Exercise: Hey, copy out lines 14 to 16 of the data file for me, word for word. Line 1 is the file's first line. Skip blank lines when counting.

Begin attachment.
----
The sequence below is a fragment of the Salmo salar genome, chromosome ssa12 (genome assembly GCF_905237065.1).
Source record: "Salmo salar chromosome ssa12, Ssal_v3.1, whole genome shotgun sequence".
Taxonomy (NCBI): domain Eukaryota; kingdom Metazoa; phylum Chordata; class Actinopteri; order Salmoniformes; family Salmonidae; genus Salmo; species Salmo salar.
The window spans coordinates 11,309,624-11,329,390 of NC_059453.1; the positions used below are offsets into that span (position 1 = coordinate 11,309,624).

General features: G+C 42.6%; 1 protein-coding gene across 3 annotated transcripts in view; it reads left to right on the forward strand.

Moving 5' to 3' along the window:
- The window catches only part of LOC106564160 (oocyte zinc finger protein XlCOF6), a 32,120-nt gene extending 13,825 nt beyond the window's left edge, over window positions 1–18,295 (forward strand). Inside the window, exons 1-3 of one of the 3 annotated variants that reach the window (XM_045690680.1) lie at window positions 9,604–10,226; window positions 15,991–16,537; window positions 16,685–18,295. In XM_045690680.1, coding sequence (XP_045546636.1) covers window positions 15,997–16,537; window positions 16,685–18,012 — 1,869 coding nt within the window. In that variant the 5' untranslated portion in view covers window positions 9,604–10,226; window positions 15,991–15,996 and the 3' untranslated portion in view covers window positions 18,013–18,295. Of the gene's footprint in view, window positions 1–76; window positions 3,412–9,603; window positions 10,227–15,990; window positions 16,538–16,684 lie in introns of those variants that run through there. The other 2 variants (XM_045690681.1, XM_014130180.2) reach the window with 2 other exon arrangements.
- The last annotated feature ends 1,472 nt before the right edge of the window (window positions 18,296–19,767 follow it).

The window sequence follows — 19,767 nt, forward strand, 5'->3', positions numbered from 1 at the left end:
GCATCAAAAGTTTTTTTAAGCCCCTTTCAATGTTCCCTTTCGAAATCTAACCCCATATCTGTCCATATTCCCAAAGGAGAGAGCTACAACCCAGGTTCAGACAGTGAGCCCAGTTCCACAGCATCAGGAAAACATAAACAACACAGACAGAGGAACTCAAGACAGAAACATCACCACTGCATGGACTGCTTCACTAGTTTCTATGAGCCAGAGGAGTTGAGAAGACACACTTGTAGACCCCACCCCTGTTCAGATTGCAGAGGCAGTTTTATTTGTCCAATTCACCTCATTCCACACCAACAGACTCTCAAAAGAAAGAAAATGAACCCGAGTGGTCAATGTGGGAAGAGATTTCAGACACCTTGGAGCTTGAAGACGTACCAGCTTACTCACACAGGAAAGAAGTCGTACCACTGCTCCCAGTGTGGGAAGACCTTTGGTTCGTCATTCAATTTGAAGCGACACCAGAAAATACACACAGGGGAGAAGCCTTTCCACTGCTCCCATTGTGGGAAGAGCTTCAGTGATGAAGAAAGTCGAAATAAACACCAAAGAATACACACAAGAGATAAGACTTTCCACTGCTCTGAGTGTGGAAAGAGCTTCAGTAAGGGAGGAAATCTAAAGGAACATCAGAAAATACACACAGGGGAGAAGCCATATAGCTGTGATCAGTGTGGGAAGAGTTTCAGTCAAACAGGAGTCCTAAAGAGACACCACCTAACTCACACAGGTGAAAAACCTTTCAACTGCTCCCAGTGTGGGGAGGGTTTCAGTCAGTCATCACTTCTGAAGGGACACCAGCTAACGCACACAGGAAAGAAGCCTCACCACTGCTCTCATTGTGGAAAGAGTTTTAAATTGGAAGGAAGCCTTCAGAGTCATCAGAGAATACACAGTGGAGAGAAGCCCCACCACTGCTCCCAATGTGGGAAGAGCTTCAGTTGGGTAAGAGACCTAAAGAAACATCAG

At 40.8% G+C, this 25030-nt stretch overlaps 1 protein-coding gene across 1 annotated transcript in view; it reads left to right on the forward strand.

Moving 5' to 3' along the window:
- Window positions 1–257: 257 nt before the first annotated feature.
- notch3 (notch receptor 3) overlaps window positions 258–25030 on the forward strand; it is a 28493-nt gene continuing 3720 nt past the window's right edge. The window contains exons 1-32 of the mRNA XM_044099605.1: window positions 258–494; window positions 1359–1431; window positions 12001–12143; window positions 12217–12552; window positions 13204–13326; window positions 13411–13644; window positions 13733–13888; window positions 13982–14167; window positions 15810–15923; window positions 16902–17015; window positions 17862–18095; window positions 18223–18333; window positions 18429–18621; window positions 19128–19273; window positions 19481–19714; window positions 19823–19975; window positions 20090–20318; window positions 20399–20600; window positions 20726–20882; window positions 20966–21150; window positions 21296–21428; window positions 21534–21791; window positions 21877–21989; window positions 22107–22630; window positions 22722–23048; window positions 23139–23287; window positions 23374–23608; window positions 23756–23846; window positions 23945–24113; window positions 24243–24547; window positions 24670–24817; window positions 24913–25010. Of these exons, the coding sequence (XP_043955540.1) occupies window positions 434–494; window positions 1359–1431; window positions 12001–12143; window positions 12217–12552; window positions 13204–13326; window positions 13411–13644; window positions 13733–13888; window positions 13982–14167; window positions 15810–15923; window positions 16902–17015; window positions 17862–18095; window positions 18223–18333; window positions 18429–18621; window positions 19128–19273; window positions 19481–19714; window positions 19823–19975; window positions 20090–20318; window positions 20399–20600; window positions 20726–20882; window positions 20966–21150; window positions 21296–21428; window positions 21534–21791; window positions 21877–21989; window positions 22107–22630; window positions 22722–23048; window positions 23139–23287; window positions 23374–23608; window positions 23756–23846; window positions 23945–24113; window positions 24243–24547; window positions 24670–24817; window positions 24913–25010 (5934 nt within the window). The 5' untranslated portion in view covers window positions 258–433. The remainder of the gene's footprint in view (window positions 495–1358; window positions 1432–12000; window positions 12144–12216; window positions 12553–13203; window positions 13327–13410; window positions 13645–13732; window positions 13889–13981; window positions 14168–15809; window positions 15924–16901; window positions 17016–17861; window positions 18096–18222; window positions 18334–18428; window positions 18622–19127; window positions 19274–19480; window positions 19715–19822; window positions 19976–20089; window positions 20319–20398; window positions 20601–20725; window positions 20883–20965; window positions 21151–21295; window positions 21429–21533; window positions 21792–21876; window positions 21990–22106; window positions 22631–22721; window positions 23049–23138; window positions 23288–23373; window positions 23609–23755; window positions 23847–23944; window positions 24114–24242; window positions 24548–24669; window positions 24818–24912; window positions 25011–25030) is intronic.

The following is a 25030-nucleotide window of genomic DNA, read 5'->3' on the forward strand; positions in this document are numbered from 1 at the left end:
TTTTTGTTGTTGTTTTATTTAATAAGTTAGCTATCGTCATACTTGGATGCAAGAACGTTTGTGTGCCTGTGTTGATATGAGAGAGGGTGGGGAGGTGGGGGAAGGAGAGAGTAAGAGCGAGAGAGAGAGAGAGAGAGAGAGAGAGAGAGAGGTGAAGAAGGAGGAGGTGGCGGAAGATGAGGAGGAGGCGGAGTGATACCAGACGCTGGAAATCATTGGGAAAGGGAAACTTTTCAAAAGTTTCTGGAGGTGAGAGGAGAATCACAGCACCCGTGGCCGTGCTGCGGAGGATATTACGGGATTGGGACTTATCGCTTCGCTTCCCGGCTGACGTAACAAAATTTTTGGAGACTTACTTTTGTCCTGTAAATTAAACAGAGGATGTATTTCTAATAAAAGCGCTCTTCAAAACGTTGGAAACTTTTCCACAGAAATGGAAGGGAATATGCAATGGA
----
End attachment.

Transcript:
- notch3 (notch receptor 3) overlaps window positions 258–25030 on the forward strand; it is a 28493-nt gene continuing 3720 nt past the window's right edge. The window contains exons 1-32 of the mRNA XM_044099605.1: window positions 258–494; window positions 1359–1431; window positions 12001–12143; window positions 12217–12552; window positions 13204–13326; window positions 13411–13644; window positions 13733–13888; window positions 13982–14167; window positions 15810–15923; window positions 16902–17015; window positions 17862–18095; window positions 18223–18333; window positions 18429–18621; window positions 19128–19273; window positions 19481–19714; window positions 19823–19975; window positions 20090–20318; window positions 20399–20600; window positions 20726–20882; window positions 20966–21150; window positions 21296–21428; window positions 21534–21791; window positions 21877–21989; window positions 22107–22630; window positions 22722–23048; window positions 23139–23287; window positions 23374–23608; window positions 23756–23846; window positions 23945–24113; window positions 24243–24547; window positions 24670–24817; window positions 24913–25010. Of these exons, the coding sequence (XP_043955540.1) occupies window positions 434–494; window positions 1359–1431; window positions 12001–12143; window positions 12217–12552; window positions 13204–13326; window positions 13411–13644; window positions 13733–13888; window positions 13982–14167; window positions 15810–15923; window positions 16902–17015; window positions 17862–18095; window positions 18223–18333; window positions 18429–18621; window positions 19128–19273; window positions 19481–19714; window positions 19823–19975; window positions 20090–20318; window positions 20399–20600; window positions 20726–20882; window positions 20966–21150; window positions 21296–21428; window positions 21534–21791; window positions 21877–21989; window positions 22107–22630; window positions 22722–23048; window positions 23139–23287; window positions 23374–23608; window positions 23756–23846; window positions 23945–24113; window positions 24243–24547; window positions 24670–24817; window positions 24913–25010 (5934 nt within the window). The 5' untranslated portion in view covers window positions 258–433. The remainder of the gene's footprint in view (window positions 495–1358; window positions 1432–12000; window positions 12144–12216; window positions 12553–13203; window positions 13327–13410; window positions 13645–13732; window positions 13889–13981; window positions 14168–15809; window positions 15924–16901; window positions 17016–17861; window positions 18096–18222; window positions 18334–18428; window positions 18622–19127; window positions 19274–19480; window positions 19715–19822; window positions 19976–20089; window positions 20319–20398; window positions 20601–20725; window positions 20883–20965; window positions 21151–21295; window positions 21429–21533; window positions 21792–21876; window positions 21990–22106; window positions 22631–22721; window positions 23049–23138; window positions 23288–23373; window positions 23609–23755; window positions 23847–23944; window positions 24114–24242; window positions 24548–24669; window positions 24818–24912; window positions 25011–25030) is intronic.

The following is a 25030-nucleotide window of genomic DNA, read 5'->3' on the forward strand; positions in this document are numbered from 1 at the left end:
TTTTTGTTGTTGTTTTATTTAATAAGTTAGCTATCGTCATACTTGGATGCAAGAACGTTTGTGTGCCTGTGTTGATATGAGAGAGGGTGGGGAGGTGGGGGAAGGAGAGAGTAAGAGCGAGAGAGAGAGAGAGAGAGAGAGAGAGAGAGAGGTGAAGAAGGAGGAGGTGGCGGAAGATGAGGAGGAGGCGGAGTGATACCAGACGCTGGAAATCATTGGGAAAGGGAAACTTTTCAAAAGTTTCTGGAGGTGAGAGGAGAATCACAGCACCCGTGGCCGTGCTGCGGAGGATATTACGGGATTGGGACTTATCGCTTCGCTTCCCGGCTGACGTAACAAAATTTTTGGAGACTTACTTTTGTCCTGTAAATTAAACAGAGGATGTATTTCTAATAAAAGCGCTCTTCAAAACGTTGGAAACTTTTCCACAGAAATGGAAGGGAATATGCAATGGA